The best examples of word buddies, however, has to be the jussive subjunctive — the form of it used when the speaker is invoking a supernatural power. God bless you, for example. You’re not saying “Hey, God! Go bless that guy!” or “God, bless him.” You’re saying “May God bless you,” only the “may” gets dropped. (Apparently people are too busy ordering around God’s benevolence to be polite. Nice one, Christians.) Or, you know, there’s also “fuck you.”

What’s that? Oh. Fuck you. You. Fuck you.

Rude, yes. But grammatically correct and understandable when you consider that that all-too-common phrase is spoken in the subjunctive.

Think about it. You’ve doubtlessly said it before. You may hear it on an almost daily basis, depending on what kind of asshole you are. But when you look at the phrase fuck you grammatically, it’s not immediately clear what sentiment the phrase is trying to express — you know, aside from hatred. I doubt the desired meaning is Fuck yourself, as that insult exists in its own right. Why would the self get dropped? It seems too important to be chopped off the end. And I don’t think you’re saying “I’m going to fuck you,” because that’s not necessarily insulting, depending on how and to whom it is spoken. Despite its ambiguity, however, fuck you always manages to convey the right emotion. Noting that fuck you and bless you are structured similarly and used in practically identical grammatical contexts — if opposite social contexts — it seems reasonable to conclude that the blasphemous one is another example of the jussive subjunctive mood.

“No! God doesn’t fuck people!” you may say.

That’s true. With the exception of Mary, God stays out of mortal business. Knowing, however, that the rest of those musty word buddies — bethatasitmay, and all those other set phrases that might as well be one word, given how we use them — originate from an older period of English in which the subjunctive was commonplace, think about the superstitions people back then had. About fucking. And supernatural entities.

That’s right. The Devil fucks you.

It seems plausible to me that far from being a command or a request, fuck you is actually a invocation of the Devil or his underlings to fly into you bedroom and ravage your privates in your sleep. Literally, fuck you could be May the Devil savage you in your sleep. And that, I have to admit, is probably the worst curse I could ever think to hurl at somebody.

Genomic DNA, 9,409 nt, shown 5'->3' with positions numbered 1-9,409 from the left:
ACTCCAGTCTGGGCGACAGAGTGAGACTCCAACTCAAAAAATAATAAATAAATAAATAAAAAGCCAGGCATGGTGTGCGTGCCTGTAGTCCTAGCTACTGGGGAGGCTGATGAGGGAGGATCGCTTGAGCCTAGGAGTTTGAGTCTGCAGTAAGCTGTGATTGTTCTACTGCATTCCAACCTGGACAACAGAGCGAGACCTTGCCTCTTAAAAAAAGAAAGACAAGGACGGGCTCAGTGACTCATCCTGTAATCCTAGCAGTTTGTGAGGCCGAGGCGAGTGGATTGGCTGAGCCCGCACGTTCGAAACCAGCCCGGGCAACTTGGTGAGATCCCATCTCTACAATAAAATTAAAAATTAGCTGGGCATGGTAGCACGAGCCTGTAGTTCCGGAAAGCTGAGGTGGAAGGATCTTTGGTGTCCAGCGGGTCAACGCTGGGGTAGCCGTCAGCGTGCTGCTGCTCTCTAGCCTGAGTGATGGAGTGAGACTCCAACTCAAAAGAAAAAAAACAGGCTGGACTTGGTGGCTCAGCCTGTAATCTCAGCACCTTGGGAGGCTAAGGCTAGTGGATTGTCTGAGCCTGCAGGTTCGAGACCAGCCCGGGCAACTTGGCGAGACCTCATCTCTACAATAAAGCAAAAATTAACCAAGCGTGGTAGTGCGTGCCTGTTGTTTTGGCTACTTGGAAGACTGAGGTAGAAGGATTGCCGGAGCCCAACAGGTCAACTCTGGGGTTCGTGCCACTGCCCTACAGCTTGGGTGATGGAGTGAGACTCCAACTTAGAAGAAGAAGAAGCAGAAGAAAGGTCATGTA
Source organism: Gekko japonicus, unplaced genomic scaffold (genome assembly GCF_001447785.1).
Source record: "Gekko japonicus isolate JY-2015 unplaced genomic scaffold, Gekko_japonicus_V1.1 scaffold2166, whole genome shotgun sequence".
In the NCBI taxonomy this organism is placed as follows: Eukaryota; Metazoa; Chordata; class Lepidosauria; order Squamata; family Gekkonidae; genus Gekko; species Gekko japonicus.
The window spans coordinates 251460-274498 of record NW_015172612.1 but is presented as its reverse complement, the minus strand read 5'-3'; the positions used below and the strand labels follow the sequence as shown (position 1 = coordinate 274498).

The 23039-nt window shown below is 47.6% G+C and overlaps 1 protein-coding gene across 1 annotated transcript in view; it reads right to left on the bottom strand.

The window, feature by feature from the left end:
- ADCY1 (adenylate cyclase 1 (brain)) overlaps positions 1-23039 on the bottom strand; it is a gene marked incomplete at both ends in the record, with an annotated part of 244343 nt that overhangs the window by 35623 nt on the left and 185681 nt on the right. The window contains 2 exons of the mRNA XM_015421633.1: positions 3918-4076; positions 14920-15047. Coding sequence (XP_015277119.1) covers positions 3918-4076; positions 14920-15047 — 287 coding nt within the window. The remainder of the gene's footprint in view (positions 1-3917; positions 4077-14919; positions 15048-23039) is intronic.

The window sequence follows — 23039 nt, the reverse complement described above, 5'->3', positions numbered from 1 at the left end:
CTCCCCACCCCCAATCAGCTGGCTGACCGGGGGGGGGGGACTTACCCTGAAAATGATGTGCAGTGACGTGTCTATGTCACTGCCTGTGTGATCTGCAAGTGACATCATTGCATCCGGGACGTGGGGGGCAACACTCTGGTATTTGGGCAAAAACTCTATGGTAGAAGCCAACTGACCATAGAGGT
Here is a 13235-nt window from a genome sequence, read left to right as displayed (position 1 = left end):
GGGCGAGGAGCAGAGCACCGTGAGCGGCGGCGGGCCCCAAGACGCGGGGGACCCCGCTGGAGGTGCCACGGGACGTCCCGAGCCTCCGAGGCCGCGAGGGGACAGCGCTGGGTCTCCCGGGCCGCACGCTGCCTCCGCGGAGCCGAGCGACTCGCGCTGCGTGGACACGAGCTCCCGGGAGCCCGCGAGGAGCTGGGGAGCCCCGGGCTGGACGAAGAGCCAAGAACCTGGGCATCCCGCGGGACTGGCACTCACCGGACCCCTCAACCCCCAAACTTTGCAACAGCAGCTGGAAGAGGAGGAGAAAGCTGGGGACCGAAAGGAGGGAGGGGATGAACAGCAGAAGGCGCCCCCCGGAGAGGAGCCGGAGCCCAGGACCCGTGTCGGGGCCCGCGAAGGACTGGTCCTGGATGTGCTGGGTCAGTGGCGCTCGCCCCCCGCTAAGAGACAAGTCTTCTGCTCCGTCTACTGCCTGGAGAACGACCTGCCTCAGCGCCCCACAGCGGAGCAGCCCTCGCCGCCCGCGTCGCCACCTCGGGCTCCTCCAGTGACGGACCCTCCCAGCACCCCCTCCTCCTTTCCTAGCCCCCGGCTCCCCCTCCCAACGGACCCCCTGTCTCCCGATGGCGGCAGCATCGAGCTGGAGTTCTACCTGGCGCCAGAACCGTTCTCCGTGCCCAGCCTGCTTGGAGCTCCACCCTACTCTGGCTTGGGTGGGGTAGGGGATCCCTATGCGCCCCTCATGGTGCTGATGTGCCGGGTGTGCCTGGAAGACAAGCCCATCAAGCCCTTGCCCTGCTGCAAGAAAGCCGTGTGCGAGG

Thus, grammar once again saves the day, by proving that an often-used insult is an entirely proper construction with a rich social history, that a rarely used and little understood aspect of English is alive and well on the lips of drivers throughout southern California, and that you’ve probably invoked engorged demons into the lives of your enemies.

Fuck you. Bless you. It’s all the same. Thank grammar!

And sleep with you knees together tonight.

5 comments:

  1. For safety's sake, sleep face up, too. God and/or the Devil might not discriminate between the last two words of your trifecta.

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  2. I remember when the subjunctive was explained to us by a high school french teacher, I was struck by the poetry of the description: a mood of wishes, hopes, and possibilities, which may or may not be fulfilled.

    In other news, I think this is one of your more entertaining to date.

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  3. bonnie6:13 PM

    this is great.

    now when someone says fuck you to me, i'll congratulate them on such proper usage of the subjunctive mood, which some might say is a lost art.

    and then i'll throw up all over them.

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  4. That was a glorious exploration of one of the more satisfying phrases to utter.

    If one were to find oneself in a philosophical verbal word war where less is more, the spat would be something like:

    "Fuck you."
    "God bless."

    And the war would be over. Far be it from me to claim it as so, though.

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  5. suffice it to say...that's all i got.